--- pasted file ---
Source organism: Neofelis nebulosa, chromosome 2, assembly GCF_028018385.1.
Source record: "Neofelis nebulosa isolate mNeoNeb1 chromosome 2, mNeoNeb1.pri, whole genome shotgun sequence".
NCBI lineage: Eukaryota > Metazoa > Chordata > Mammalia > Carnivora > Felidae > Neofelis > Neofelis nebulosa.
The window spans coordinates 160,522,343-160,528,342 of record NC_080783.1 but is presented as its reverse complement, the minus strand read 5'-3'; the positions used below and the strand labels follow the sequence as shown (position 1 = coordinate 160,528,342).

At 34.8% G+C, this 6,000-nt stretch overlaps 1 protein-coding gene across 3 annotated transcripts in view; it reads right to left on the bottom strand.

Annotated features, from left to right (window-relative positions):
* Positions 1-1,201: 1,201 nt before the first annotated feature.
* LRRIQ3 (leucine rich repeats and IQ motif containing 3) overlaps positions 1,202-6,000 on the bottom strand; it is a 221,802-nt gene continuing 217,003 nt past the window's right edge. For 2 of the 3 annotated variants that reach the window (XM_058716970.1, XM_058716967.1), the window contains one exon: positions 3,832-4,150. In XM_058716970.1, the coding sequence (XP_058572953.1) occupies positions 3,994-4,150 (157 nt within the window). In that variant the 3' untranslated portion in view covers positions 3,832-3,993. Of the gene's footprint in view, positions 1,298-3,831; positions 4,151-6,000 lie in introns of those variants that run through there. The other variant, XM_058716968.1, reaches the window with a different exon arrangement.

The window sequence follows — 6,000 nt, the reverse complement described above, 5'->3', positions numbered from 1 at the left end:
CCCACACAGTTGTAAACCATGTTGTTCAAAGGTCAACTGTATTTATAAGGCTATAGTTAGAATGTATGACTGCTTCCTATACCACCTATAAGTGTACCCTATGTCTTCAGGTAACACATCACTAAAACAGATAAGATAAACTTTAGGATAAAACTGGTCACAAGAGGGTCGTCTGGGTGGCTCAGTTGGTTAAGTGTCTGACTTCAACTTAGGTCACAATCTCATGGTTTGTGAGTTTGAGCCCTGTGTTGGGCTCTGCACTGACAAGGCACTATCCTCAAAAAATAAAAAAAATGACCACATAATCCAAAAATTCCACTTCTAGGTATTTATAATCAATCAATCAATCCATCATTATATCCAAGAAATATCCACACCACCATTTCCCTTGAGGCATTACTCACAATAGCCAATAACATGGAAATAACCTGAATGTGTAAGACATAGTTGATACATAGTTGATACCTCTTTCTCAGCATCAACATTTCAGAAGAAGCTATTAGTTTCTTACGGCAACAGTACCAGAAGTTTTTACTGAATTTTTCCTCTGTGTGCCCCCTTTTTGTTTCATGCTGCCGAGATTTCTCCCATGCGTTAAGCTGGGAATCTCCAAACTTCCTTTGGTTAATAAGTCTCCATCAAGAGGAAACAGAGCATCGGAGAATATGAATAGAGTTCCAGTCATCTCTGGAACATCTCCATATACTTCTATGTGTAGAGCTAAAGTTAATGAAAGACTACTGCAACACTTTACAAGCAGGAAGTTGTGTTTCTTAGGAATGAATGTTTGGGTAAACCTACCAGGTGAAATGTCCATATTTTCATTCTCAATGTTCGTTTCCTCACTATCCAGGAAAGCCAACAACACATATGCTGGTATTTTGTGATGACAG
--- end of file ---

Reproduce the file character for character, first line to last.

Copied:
Source organism: Neofelis nebulosa, chromosome 2, assembly GCF_028018385.1.
Source record: "Neofelis nebulosa isolate mNeoNeb1 chromosome 2, mNeoNeb1.pri, whole genome shotgun sequence".
NCBI lineage: Eukaryota > Metazoa > Chordata > Mammalia > Carnivora > Felidae > Neofelis > Neofelis nebulosa.
The window spans coordinates 160,522,343-160,528,342 of record NC_080783.1 but is presented as its reverse complement, the minus strand read 5'-3'; the positions used below and the strand labels follow the sequence as shown (position 1 = coordinate 160,528,342).

At 34.8% G+C, this 6,000-nt stretch overlaps 1 protein-coding gene across 3 annotated transcripts in view; it reads right to left on the bottom strand.

Annotated features, from left to right (window-relative positions):
* Positions 1-1,201: 1,201 nt before the first annotated feature.
* LRRIQ3 (leucine rich repeats and IQ motif containing 3) overlaps positions 1,202-6,000 on the bottom strand; it is a 221,802-nt gene continuing 217,003 nt past the window's right edge. For 2 of the 3 annotated variants that reach the window (XM_058716970.1, XM_058716967.1), the window contains one exon: positions 3,832-4,150. In XM_058716970.1, the coding sequence (XP_058572953.1) occupies positions 3,994-4,150 (157 nt within the window). In that variant the 3' untranslated portion in view covers positions 3,832-3,993. Of the gene's footprint in view, positions 1,298-3,831; positions 4,151-6,000 lie in introns of those variants that run through there. The other variant, XM_058716968.1, reaches the window with a different exon arrangement.

The window sequence follows — 6,000 nt, the reverse complement described above, 5'->3', positions numbered from 1 at the left end:
CCCACACAGTTGTAAACCATGTTGTTCAAAGGTCAACTGTATTTATAAGGCTATAGTTAGAATGTATGACTGCTTCCTATACCACCTATAAGTGTACCCTATGTCTTCAGGTAACACATCACTAAAACAGATAAGATAAACTTTAGGATAAAACTGGTCACAAGAGGGTCGTCTGGGTGGCTCAGTTGGTTAAGTGTCTGACTTCAACTTAGGTCACAATCTCATGGTTTGTGAGTTTGAGCCCTGTGTTGGGCTCTGCACTGACAAGGCACTATCCTCAAAAAATAAAAAAAATGACCACATAATCCAAAAATTCCACTTCTAGGTATTTATAATCAATCAATCAATCCATCATTATATCCAAGAAATATCCACACCACCATTTCCCTTGAGGCATTACTCACAATAGCCAATAACATGGAAATAACCTGAATGTGTAAGACATAGTTGATACATAGTTGATACCTCTTTCTCAGCATCAACATTTCAGAAGAAGCTATTAGTTTCTTACGGCAACAGTACCAGAAGTTTTTACTGAATTTTTCCTCTGTGTGCCCCCTTTTTGTTTCATGCTGCCGAGATTTCTCCCATGCGTTAAGCTGGGAATCTCCAAACTTCCTTTGGTTAATAAGTCTCCATCAAGAGGAAACAGAGCATCGGAGAATATGAATAGAGTTCCAGTCATCTCTGGAACATCTCCATATACTTCTATGTGTAGAGCTAAAGTTAATGAAAGACTACTGCAACACTTTACAAGCAGGAAGTTGTGTTTCTTAGGAATGAATGTTTGGGTAAACCTACCAGGTGAAATGTCCATATTTTCATTCTCAATGTTCGTTTCCTCACTATCCAGGAAAGCCAACAACACATATGCTGGTATTTTGTGATGACAG